Sunday, March 13, 2016

Resource allocation and social justice



by Ahmed E. Souaiaia *


On February 23, University of Iowa’s president, J. Bruce Harreld, held a “town hall” meeting. It consisted of a one-hour data dump followed by a poorly managed Q&A session. Unsurprisingly, very few people in attendance were able to ask questions and receive meaningful answers. However, throughout the event Harreld repeatedly mentioned two phrases—“allocating resources” and “spreading the peanut butter”—that might be key to understanding the thinking and strategy of the new leadership of the University. Should the people who are served by this public institution, mainly students, worry? The short answer is, yes. Sadly, early signs suggest that those who need resources most will not get them: students with disabilities.
Faculty who teach large General Education courses may have recently received a letter from the Student Disability Services (SDS), as I did. Most of the content of the letter is familiar, but the first recommendation is noteworthy. It reads:

[Named student] will need a copy of notes that’s thorough and more comprehensive than a PowerPoint or outline... The instructor may choose to share a copy of their own notes, make a confidential announcement to solicit a volunteer student note taker from class, or have a TA take notes.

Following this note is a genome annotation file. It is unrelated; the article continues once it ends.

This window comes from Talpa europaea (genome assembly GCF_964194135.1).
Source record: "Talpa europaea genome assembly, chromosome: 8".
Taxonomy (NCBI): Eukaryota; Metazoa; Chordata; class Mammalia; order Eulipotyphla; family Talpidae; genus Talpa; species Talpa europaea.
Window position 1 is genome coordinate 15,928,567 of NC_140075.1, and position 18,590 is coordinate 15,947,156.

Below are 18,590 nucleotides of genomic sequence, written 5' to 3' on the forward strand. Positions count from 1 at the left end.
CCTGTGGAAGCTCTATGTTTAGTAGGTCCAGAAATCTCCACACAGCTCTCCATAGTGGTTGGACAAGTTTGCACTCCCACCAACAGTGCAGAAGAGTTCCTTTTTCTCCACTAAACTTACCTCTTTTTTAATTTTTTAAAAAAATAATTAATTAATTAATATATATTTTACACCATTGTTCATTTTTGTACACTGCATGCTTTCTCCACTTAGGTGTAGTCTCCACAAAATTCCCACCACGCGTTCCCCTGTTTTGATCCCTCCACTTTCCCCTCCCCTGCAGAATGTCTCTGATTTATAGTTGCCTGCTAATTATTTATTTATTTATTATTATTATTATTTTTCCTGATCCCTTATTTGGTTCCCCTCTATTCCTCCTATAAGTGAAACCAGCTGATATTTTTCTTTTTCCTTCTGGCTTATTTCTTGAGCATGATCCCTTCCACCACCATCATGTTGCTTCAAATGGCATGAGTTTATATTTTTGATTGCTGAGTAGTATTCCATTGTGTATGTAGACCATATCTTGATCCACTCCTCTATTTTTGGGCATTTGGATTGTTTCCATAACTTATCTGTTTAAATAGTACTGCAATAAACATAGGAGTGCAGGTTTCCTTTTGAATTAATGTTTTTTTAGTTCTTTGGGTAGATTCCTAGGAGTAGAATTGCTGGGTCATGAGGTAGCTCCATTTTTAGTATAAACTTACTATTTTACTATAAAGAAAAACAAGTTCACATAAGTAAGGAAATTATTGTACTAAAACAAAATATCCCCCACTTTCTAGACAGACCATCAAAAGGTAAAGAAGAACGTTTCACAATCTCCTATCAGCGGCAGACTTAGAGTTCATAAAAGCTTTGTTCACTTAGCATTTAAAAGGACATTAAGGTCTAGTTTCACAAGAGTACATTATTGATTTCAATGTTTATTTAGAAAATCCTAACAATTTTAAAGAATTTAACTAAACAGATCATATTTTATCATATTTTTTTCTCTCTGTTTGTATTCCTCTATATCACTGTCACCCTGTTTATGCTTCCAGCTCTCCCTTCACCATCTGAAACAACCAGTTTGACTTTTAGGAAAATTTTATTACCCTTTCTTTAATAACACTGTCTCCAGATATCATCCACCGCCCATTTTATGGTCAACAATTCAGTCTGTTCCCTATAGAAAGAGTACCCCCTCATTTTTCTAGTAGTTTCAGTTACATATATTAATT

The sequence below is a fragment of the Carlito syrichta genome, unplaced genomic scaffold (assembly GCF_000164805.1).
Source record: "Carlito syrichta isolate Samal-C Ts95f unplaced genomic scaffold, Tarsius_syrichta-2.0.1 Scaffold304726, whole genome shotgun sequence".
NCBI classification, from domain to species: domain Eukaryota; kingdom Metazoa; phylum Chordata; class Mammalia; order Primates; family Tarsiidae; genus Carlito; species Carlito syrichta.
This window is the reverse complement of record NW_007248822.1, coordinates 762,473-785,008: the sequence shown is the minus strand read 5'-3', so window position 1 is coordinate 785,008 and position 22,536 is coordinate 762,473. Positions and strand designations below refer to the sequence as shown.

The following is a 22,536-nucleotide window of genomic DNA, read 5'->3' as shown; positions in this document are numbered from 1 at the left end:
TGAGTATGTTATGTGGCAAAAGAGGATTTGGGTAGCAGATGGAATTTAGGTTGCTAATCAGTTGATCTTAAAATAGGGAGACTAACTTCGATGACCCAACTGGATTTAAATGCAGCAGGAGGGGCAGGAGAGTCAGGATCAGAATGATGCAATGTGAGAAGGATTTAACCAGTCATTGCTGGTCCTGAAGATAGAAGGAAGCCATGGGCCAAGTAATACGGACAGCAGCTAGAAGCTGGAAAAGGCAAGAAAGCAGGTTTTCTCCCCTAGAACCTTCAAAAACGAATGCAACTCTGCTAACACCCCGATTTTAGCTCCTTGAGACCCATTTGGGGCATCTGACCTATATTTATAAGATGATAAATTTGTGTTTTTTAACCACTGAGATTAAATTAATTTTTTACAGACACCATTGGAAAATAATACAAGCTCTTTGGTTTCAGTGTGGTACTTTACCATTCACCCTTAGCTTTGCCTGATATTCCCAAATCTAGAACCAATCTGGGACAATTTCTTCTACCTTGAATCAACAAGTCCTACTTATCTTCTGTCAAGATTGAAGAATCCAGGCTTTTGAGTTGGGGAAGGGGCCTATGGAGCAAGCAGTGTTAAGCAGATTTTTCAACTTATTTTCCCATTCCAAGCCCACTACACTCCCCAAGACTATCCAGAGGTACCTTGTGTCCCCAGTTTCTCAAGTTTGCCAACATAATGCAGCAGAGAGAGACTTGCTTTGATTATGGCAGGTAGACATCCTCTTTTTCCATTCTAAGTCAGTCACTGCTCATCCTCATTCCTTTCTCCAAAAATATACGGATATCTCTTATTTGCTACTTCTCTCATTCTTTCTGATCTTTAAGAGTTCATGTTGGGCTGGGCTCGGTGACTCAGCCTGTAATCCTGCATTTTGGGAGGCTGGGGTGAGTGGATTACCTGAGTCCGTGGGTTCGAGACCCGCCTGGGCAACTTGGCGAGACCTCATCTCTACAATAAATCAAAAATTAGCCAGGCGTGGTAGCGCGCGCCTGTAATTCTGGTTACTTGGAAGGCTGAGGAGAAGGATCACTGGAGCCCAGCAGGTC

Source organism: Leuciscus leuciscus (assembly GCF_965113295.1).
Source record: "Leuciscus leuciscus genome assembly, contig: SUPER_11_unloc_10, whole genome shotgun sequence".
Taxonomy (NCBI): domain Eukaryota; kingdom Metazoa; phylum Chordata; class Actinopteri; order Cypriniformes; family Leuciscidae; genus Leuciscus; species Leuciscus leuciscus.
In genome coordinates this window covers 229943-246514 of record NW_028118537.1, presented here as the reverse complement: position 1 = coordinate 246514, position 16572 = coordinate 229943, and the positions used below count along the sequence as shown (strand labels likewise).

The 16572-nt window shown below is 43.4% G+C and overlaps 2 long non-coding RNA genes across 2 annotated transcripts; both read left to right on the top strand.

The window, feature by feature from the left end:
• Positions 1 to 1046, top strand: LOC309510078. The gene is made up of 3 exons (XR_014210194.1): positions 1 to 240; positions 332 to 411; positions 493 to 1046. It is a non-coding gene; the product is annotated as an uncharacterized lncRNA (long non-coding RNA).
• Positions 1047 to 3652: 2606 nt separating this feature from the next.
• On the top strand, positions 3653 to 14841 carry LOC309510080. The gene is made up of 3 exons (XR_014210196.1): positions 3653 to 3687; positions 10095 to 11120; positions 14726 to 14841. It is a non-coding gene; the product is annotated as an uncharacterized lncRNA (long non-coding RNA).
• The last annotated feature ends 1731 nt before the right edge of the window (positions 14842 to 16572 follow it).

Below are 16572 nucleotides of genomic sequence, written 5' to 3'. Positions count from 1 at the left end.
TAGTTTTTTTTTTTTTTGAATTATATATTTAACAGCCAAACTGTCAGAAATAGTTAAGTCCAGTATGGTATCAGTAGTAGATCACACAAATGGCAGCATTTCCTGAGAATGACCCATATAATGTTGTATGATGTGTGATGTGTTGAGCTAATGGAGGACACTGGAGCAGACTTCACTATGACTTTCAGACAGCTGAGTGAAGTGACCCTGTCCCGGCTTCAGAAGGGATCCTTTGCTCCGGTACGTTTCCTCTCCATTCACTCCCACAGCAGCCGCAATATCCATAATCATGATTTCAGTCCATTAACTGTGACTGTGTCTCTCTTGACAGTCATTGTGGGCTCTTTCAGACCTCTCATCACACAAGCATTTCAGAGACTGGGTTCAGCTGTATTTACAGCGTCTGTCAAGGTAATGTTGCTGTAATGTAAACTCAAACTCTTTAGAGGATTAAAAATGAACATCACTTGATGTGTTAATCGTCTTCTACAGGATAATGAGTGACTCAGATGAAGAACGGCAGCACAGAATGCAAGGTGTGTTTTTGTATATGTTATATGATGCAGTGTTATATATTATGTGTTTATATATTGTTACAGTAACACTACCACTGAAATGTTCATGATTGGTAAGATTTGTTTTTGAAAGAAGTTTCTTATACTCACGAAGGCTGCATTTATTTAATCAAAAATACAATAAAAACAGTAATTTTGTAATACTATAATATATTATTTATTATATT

CLAS’s Undergraduate Educational Policy and Curriculum Committee (UEPCC) noted that “SDS announced on January 21 that [it] can no longer offer testing accommodations… SDS has thus asked instructors to handle testing arrangements for these students.”  UEPCC members were unsure if instructors were qualified to do some of the tasks they were asked to do.
Why should students and their parents be worried about this change in services at this public university? Because if the administrators are willing to re-allocate resources that were meant to provide for a group of students protected by state and federal laws, one can only imagine the future of programs that provide for other marginalized social. This “resource re-allocation” is a dangerous precedent because:

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